In order to fight his way back to the mound in 2011, Peavy has been working on a rehab program since last August. His throwing program also started far earlier than usual, leaving Peavy battling a general sense of fatigue for the past couple of months.
That feeling was exacerbated for Peavy following his four-inning, 55-pitch scoreless relief effort against the Nationals on June 25.
"It's just the fact of my arm, the recovery process, it just seemed like it took my arm who knows how long to recover?" Peavy said. "As I said, after that relief appearance, I never felt the way I did previous to it.
"We had a pretty good routine. But if you go back and look at the stuff, I never threw as hard as I was."
Peavy blames himself for the damage done by that relief appearance, pointing out that he was the one who wanted the ball after John Danks left early with an oblique strain. But his arm never was able to recover like he wanted, as Peavy has not thrown a side session between starts since.
Although Peavy admitted to having received a cortisone shot to see if it would ease a bit of the discomfort, he said this problem has nothing to do with an injury.
"Conditioning the arm, that's going to be the big thing to try to do," Peavy said. "Body wise I felt good, I felt as strong as I can. But my arm, and the doctor said that will be part of it. That's what we talked about being 18 months out. You feel like you're healthy and don't have any pain, but your body's not recovering the way it will recover because it's not fully healed."
"You continue to put him out there when he's tired, then you put him in a big risk to get hurt," said White Sox manager Ozzie Guillen. "He could be hurt for good. I don't think there is a reason to go out there and push something if you don't have to and get it worse."
Guillen expects all of his players to play hard, even if they are on the verge of being eliminated, and the action of shutting down Peavy came from Peavy, pitching coach Don Cooper and general manager Ken Williams, in this case. But Guillen also appreciates his players being honest and telling him when they are unable to go.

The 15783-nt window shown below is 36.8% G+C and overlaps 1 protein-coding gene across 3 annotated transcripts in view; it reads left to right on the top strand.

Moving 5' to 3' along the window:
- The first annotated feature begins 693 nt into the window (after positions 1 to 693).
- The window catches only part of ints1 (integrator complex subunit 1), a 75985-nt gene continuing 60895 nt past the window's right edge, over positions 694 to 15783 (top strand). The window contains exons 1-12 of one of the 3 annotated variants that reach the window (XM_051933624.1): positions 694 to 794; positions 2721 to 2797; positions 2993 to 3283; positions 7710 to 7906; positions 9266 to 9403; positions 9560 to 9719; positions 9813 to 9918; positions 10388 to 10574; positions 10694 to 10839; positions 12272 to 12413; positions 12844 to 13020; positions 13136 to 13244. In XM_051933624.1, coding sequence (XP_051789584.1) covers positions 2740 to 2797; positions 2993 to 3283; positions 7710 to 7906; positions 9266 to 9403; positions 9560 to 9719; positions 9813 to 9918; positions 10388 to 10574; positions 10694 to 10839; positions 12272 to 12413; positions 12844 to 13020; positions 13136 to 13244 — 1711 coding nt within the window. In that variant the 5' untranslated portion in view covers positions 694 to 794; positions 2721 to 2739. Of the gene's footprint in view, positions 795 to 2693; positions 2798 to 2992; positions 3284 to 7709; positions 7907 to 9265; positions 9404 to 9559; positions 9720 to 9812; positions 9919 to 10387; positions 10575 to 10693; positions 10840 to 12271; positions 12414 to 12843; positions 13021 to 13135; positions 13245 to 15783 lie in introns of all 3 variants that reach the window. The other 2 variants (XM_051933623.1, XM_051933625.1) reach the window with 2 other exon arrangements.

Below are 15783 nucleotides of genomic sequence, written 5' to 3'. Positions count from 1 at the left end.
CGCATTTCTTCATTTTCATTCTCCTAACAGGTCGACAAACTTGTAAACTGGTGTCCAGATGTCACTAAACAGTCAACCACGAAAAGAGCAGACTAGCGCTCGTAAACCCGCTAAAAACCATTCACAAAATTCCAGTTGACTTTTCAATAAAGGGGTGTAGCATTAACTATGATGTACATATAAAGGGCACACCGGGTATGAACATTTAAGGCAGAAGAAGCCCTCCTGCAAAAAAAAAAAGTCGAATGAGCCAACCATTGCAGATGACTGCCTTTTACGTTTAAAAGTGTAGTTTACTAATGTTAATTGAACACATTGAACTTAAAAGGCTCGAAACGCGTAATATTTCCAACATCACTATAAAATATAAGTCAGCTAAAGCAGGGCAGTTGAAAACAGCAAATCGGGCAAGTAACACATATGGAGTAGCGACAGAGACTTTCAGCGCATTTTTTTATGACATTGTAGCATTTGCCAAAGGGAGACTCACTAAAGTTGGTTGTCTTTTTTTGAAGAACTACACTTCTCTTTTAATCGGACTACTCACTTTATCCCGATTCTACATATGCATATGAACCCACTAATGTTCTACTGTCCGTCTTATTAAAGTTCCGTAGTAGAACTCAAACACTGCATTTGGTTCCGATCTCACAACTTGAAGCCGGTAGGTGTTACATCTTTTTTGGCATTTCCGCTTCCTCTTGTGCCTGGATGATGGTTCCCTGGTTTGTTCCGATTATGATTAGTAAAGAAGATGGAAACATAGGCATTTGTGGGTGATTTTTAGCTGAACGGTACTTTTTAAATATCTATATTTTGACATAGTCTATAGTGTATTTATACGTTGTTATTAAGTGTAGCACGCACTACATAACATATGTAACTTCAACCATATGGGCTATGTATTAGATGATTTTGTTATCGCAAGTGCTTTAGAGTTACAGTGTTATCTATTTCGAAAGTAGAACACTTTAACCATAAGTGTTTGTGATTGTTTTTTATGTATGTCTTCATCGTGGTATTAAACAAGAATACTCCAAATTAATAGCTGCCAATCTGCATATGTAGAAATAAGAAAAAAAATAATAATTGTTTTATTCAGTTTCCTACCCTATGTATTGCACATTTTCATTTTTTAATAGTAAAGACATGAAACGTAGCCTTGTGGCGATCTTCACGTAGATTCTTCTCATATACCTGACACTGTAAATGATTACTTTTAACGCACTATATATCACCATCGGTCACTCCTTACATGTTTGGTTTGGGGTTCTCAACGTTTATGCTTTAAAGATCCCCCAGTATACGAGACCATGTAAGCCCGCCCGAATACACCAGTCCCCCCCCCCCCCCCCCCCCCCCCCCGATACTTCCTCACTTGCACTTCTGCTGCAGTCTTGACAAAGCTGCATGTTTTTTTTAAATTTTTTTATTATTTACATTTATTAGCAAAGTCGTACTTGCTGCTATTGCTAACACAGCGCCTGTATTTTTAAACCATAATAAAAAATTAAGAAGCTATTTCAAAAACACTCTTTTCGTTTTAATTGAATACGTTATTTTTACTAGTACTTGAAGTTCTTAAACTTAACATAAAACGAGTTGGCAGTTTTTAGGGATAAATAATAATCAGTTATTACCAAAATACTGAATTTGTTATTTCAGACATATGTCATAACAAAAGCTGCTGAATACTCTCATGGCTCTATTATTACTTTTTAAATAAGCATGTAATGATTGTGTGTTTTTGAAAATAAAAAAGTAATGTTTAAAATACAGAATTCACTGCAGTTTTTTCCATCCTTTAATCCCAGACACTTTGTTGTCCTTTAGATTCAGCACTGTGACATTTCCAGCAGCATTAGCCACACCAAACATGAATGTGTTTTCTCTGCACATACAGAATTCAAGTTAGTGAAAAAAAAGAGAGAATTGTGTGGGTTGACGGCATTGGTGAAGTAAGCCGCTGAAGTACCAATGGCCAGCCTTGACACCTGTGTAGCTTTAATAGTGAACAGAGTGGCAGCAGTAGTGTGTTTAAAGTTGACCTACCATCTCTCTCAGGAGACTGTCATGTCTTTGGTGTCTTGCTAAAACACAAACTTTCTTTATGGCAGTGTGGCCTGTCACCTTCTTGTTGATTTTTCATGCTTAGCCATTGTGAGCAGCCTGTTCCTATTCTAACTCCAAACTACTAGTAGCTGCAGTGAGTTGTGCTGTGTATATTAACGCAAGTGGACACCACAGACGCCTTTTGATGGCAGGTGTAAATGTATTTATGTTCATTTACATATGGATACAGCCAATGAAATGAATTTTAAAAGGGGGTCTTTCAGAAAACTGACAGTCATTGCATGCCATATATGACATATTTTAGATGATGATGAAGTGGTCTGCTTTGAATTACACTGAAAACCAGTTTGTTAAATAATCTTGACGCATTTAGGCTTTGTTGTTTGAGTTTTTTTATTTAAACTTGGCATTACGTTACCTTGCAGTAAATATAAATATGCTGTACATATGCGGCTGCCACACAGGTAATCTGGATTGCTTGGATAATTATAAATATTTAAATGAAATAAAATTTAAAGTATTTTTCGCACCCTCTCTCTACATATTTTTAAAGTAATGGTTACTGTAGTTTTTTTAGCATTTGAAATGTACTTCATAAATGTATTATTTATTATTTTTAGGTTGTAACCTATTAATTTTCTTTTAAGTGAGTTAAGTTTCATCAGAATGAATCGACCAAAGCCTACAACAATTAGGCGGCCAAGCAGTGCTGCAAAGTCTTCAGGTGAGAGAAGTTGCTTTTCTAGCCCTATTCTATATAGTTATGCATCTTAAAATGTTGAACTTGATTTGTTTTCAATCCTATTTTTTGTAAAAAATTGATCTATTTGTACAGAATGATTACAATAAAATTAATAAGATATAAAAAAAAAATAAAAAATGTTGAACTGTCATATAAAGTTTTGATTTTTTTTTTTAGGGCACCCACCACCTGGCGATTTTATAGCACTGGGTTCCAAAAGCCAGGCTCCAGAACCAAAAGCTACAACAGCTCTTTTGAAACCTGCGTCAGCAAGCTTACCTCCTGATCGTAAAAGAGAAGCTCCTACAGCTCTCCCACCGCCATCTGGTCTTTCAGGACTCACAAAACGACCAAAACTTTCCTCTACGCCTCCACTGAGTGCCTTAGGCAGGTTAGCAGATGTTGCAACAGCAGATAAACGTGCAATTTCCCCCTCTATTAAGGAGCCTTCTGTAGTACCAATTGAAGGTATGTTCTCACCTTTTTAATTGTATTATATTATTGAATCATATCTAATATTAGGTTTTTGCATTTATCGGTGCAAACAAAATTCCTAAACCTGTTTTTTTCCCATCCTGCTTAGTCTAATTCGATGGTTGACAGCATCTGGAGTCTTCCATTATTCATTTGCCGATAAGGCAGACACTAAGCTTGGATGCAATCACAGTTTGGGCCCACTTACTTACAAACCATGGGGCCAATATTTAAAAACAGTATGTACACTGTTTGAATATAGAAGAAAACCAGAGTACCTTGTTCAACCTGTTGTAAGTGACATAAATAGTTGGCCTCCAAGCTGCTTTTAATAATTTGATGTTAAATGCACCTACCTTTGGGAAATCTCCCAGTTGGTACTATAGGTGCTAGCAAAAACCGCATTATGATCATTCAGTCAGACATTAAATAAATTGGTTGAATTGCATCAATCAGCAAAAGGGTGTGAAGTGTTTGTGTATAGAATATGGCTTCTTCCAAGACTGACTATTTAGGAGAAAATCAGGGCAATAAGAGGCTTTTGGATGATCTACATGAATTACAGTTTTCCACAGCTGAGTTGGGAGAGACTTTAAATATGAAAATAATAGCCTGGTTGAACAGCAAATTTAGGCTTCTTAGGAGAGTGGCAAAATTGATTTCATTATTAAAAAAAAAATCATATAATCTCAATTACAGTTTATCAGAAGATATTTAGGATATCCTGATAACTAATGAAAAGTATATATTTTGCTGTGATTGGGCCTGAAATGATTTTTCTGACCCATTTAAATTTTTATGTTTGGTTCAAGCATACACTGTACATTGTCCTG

There will be continued treatment given to Peavy over the next few weeks, as if he were preparing to start. But he will have greater recovery time without the extra stress of going to the mound.
His offseason conditioning program will begin in mid-October, and Peavy plans to begin a throwing program in mid-December. He's not certain if 2012 will bring a return to old, Cy Young-type form, but Peavy can guarantee he'll do everything possible to get there.
"When you can't work on your craft in between starts, when you take the mound, you already feel mentally that you can't make adjustments on the fly," Peavy said. "This whole process simply for the last couple of months has been a grind to pitch and the four, five days between to get my body ready to where I felt like I would have good enough to compete.
"And when I did compete, I wasn't able to go full out for the whole amount of time I was out there because of the fatigue factor. I was trying to piece that together. It was a lot of different things. It was a learning process.
"I learned a lot along the way and you grow. When you go through trials and tribulations and you go through surgeries, it builds character," Peavy said. "I can promise you this, this winter I will work as hard as I can. When I come back I'm not going to take a single thing for granted after what I've been through. I'll be as ready as anybody come Spring Training and I will be expecting to go out and win on my fifth day and give this team everything I've got."